The good people at EE yesterday let me visit one of their new flagship retail stores in London, a day prior to both the shop and the UK operator’s new 4G-LTE network opening to the general public. Accessing the network on an iPhone 5 under the watchful eye of the store’s manager, I queued up a trailer for the latest James Bond film on YouTube. As the video loaded, I instinctively moved to tap at the play button to begin streaming without waiting for the necessary buffering. There was no need. The HD video had already loaded and was playing before my finger had touched the screen. “Everyone does that,” said the store manager, with a grin.

I later used a speed testing app that clocked the network at a lightning-fast 46.4 Mb/s on the downlink and a (less impressive) 6 Mb/s on the uplink. That’s about four times faster downloads than I get on my cable broadband at home, and over twenty times speedier than the measly 2 Mb/s usually possible on a 3G network in central London.

Of course, with the new network at that stage not officially open for public use, I was likely to be one of only a handful of users on the cell. EE has said that typical 4G speeds will be in the more modest 8-12 Mb/s range. Those that require more will be nudged toward the operator’s new fixed-line fibre offering, which claims average speeds of 58.5 Mb/s.

For those in the industry, today’s launch – the first commercial 4G-LTE network to go live in the UK – is seen as a landmark event. It will also be a relief to politicians, who see 4G as a vital part of the country’s digital economy, but had to strike an eleventh hour deal with rival operators to ensure EE’s launch wasn’t scuppered by legal action.

However, it remains to be seen if UK consumers will embrace 4G with enthusiasm. Those old enough to remember the move to 3G a decade ago will rightly be sceptical of claims of a great digital leap forward; many will also be put off by the disappearance of unlimited data plans as operators use the move to 4G to cap data use. EE’s cheapest consumer tariff when buying a 4G phone costs £36 per month, but allows only a miserly 500MB of data use.

The drive to educate consumers on 4G is therefore an important part of EE’s retail strategy. It is doubtful many punters know that EE – or Everything Everywhere as it is mercifully no longer known – is the parent of well-known brands Orange and T-Mobile. But that could soon change as EE refits an estimated 700 stores to reflect the new branding; the store I visited on Oxford Street (pictured) was a former Orange shop and one of several locations EE will have on London’s main shopping drag.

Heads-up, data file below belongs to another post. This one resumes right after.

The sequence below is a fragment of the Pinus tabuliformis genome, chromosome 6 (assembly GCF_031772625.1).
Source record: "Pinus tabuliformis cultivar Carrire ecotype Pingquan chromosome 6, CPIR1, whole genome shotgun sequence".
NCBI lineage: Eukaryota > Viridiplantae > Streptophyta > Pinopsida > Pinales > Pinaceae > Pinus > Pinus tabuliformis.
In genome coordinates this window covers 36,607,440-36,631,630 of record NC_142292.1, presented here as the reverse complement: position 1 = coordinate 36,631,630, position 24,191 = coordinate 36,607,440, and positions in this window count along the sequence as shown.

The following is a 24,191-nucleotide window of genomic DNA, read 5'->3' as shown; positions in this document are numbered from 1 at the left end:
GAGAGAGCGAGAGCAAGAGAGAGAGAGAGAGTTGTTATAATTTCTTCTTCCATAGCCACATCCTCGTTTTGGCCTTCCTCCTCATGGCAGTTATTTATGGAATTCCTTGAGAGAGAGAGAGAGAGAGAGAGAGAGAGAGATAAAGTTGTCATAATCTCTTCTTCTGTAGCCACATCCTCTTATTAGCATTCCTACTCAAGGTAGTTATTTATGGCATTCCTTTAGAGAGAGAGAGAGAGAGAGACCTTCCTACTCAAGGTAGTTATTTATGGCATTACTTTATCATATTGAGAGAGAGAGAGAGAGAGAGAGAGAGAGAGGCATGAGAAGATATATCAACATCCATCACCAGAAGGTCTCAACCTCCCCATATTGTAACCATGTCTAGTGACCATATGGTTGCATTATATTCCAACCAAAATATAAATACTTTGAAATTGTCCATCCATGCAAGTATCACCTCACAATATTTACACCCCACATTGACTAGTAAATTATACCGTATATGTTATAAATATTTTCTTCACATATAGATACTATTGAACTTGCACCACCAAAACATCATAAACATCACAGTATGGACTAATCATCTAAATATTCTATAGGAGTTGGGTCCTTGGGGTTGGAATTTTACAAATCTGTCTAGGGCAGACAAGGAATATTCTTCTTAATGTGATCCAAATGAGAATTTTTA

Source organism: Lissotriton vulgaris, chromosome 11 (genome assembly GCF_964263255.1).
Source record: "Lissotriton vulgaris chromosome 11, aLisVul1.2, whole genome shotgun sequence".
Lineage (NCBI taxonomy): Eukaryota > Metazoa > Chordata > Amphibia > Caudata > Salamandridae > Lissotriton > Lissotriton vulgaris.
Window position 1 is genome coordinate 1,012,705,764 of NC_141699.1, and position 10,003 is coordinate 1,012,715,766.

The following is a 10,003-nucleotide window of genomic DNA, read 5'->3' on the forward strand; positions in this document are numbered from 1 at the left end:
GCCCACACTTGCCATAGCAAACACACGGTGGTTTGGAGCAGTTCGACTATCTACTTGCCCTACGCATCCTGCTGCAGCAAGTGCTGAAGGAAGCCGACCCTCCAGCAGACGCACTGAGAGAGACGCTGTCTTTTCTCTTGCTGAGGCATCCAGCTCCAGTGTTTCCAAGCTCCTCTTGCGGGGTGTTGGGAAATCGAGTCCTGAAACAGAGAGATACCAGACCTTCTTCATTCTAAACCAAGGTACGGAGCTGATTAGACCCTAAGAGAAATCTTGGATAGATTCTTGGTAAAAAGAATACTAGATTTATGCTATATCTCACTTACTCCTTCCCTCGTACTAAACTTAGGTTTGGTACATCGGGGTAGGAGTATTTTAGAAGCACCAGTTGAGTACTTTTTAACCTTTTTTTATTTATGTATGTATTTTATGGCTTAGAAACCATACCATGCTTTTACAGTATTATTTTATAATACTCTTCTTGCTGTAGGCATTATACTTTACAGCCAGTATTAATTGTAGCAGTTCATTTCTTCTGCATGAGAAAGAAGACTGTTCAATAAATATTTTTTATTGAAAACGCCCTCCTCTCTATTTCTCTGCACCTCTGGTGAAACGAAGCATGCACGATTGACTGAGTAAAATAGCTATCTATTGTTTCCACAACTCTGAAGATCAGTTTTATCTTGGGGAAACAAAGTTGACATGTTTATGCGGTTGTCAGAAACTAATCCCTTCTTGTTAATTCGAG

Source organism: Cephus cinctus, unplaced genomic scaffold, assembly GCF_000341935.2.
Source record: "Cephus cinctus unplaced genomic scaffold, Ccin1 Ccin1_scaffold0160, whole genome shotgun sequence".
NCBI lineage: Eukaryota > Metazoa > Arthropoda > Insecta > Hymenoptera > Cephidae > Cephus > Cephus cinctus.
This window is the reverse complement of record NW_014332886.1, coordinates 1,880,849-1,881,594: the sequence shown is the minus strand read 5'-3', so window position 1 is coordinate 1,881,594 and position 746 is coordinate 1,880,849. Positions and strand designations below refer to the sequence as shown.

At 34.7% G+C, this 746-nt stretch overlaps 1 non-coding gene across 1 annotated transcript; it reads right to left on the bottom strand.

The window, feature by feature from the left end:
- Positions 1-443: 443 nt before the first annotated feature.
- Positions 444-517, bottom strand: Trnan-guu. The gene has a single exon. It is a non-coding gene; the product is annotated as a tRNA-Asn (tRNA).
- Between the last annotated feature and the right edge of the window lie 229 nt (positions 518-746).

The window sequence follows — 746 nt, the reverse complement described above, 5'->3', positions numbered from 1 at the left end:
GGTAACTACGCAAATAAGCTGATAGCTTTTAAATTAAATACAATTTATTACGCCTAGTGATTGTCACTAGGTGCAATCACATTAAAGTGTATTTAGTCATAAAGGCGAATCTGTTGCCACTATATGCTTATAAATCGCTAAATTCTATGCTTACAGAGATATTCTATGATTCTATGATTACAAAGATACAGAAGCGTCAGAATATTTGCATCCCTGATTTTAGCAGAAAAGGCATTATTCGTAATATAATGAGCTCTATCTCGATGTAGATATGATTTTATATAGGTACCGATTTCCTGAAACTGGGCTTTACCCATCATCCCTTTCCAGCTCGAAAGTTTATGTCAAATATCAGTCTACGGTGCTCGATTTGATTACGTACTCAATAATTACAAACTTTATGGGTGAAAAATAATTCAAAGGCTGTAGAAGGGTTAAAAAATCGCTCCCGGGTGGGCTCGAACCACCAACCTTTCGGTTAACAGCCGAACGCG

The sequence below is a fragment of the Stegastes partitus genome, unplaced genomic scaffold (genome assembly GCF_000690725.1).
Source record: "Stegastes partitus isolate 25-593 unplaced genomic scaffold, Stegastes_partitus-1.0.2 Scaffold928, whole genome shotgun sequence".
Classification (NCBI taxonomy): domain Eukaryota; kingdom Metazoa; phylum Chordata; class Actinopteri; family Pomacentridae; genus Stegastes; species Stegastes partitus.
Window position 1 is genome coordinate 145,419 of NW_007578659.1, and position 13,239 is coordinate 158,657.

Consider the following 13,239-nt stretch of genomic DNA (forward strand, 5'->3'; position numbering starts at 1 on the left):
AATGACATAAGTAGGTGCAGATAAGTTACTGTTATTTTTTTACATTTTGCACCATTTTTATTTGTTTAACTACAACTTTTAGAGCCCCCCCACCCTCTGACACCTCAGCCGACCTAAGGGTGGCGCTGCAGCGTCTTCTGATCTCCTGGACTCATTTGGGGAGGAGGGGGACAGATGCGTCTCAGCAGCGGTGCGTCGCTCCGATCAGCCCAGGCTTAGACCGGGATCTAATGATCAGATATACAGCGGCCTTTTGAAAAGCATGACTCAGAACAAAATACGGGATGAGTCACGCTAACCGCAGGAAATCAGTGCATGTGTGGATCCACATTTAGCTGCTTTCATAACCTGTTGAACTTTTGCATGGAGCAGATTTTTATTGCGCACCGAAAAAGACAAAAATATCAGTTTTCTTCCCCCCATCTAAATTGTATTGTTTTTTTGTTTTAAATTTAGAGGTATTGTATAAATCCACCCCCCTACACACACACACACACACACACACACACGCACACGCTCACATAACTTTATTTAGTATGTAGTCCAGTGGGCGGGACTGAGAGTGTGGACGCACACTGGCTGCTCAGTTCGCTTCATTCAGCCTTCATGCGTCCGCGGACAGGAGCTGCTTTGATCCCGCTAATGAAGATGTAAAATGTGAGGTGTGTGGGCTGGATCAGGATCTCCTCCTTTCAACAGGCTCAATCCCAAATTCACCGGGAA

The operator says the overhaul represents “one of the biggest and fastest transformations in UK retail history.” It also claims to have spent “millions” training up a team of 10,000 to staff its stores, call centres and online support.

One advantage for operators such as EE that are, in global terms, migrating to 4G relatively late, is that they avoid the ‘chicken and egg’ issue in terms of devices. While early 4G operators were unable to offer any compatible phones at all – only mobile broadband kit such as dongles – EE is able to sell its 4G services on the back of the latest flagship smartphones from the likes of Apple, Samsung and Nokia.

The new EE shops will organise its devices around the four main smartphone ecosystems – iOS, Android, Windows Phone and Blackberry – with staff specialising in specific handset types. Only 4G devices will be offered under the EE brand, the rest remaining as Orange or T-Mobile, though neither of these brands were particularly prominent in the store I visited.

EE’s 4G launch in 11 major UK cities today comes at least six months before rivals will be in a position to do similar. Its two closest rivals, O2 and Vodafone, will acquire 4G spectrum at different bands to EE (800MHz, 2.6GHz) at auction early next year and have struck a deal to share the cost of network build-out. Smaller rival 3 is to get a sizable chunk of EE’s precious 1800MHz airwaves (a prior condition of the T-Mobile and Orange merger), which will end EE’s de facto exclusive on offering a flavour of 4G compatible with the iPhone.

The UK’s very first 4G operator therefore needs to move fast if it is to capitalise on its first-mover advantage. Giving its high-street stores a facelift is not a bad place to start.

Matt Ablott

The editorial views expressed in this article are solely those of the author(s) and will not necessarily reflect the views of the GSMA, its Members or Associate Members